Well, now I got that out of my system, it’s a great mount nonetheless.

Celestron Telescope collimation

What follows are my thoughts and technique for collimating the EdgeHD 1400, but I guess it’s relevant to any Celestron SCT.

c14front Collimating the C14 accurately is crucial for planetary imaging. Even though it’s not as important for deep sky imaging, I’ve never seen so much details on deep sky shots than since the scope has been aligned properly…
Now, the only way to collimate an EdgeHD scope is to do it on a star, real or artificial. Using an artificial star implies positioning  it a couple of hundred yards from the telescope to allow focusing. So unless you have a large garden, and, your observatory design allows you to aim the scope horizontally, you cannot do it or only so by removing the scope from the mount. For me it’s just too impractical. That only leaves a real star to collimate with. But, again, at my location, you can almost never see the Airy disks because the sky is just too turbulent for a 14 inches aperture. So, I’ve had to wait 6 months for a night of poor transparency but good stability to collimate the C14 properly. Aiming at Capella which was just about overhead, using a 5 mm Takahashi eyepeace, resulting in a magnification of 782, I started looking at the slightly unfocused star and at the “Fresnel disks”. I adjusted the 3 collimating philips head screws until the rings were all centered on the star in the middle. My advice when doing this is take a few minutes breaks after each adjustment, as you brain tends to see everything centered even though it’s not. Also, use a little cardboard box which you can position on the corrector plate by the screws to get your bearings as to which one you need to adjust. Also, you need a ladder as a C14 pointing straight up is just too high to reach the adjusment screws. Once the rings are centered, see picture below) then focuse the star as much as you can depending on turbulence for further adjustments. airy_collim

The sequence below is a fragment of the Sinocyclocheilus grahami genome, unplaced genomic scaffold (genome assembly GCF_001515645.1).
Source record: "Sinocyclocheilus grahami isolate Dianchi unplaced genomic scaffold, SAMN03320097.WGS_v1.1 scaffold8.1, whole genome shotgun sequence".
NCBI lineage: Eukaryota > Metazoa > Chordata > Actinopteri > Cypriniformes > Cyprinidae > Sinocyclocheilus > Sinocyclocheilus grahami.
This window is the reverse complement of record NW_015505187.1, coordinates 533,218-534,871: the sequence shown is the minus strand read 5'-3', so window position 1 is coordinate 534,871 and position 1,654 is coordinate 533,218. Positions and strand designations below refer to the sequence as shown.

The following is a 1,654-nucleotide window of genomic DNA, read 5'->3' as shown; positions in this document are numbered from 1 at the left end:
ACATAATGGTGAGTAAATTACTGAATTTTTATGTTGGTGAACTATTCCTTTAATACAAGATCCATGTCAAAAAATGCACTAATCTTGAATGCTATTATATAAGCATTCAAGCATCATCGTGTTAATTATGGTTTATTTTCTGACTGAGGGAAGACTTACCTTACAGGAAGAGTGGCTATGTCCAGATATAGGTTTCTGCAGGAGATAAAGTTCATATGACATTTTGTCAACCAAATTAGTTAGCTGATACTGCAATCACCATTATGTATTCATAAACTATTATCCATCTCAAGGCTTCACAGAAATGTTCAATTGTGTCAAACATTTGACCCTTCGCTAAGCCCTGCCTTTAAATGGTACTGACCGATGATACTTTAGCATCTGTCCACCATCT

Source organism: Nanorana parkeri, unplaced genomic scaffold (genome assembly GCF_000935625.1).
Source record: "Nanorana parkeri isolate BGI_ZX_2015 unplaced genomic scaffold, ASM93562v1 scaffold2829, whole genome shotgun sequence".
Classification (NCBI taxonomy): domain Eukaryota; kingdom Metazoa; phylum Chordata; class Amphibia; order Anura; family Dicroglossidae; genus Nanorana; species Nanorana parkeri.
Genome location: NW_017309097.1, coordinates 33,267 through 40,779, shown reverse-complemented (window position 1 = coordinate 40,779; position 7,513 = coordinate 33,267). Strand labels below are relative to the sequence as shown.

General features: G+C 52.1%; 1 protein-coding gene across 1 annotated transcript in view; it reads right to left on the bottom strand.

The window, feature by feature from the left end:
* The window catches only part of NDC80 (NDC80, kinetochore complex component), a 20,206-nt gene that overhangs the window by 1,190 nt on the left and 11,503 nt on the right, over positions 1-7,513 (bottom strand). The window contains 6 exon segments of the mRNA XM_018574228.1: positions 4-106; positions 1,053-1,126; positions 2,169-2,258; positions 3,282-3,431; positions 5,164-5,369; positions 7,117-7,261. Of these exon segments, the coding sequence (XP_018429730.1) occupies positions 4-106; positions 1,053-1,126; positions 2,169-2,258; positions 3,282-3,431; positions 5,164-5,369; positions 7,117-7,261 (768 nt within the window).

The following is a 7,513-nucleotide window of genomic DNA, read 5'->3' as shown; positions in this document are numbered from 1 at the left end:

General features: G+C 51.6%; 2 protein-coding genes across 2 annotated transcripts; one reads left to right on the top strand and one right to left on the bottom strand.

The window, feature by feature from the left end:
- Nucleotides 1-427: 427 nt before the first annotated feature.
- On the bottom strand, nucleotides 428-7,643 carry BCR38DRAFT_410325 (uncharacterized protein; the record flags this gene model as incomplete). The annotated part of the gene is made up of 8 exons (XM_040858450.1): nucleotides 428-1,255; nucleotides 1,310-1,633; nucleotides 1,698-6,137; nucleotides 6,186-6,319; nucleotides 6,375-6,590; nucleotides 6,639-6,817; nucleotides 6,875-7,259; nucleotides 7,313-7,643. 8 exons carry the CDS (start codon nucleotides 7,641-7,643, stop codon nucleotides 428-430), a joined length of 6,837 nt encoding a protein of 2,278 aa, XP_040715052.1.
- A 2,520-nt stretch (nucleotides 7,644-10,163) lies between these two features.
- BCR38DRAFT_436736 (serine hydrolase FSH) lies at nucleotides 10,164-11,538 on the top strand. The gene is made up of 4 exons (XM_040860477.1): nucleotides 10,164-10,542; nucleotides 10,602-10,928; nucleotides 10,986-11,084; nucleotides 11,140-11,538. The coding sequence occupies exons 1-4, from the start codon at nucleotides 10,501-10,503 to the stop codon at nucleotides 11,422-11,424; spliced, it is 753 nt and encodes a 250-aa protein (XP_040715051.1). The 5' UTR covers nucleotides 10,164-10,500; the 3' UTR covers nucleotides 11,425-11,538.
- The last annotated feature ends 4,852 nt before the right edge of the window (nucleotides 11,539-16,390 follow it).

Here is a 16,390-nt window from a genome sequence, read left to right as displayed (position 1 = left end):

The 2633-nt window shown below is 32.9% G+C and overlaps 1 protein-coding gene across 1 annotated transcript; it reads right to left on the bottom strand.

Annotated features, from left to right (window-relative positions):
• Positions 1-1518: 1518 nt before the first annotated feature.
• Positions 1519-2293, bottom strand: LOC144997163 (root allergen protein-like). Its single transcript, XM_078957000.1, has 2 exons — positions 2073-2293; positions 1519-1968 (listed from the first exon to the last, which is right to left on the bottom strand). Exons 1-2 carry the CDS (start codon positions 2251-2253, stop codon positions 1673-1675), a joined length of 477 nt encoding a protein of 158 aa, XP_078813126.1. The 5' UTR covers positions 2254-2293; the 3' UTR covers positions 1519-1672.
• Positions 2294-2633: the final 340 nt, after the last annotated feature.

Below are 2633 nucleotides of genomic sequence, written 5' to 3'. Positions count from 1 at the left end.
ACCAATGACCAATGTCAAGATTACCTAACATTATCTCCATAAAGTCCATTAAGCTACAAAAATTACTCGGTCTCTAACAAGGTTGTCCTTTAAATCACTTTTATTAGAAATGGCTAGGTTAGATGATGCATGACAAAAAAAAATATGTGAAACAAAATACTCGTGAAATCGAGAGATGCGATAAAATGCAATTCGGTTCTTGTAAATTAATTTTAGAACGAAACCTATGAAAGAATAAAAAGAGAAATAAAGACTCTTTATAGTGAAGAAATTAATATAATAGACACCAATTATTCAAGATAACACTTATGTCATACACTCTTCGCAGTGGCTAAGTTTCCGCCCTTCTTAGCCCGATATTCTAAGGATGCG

Airy patterns (courtesy of Thierry great website: http://legault.perso.sfr.fr/collim_fr.html)

Celestron claims for the EdgeHD family is that, because the secondary mirror is spherical, the telescope is not as sensitive to misalignment, but I cannot believe it as alignement still is sensitive to a 1/20th of a screw turn. Also, when the screw you are tightening becomes too tight, then you need to loosen the 2 opposite screws. Similarly, if you are loosening a screw, then you should tighten the opposite ones. It is good practice for the last adjustment you make to be tightening a screw so that everything is nice and tight and rigid. From what I’ve noticed, slewing the scope about has no effects on collimation, the mechanics being really good.

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Celestron Telescope, 9.5 out of 10 based on 11 ratings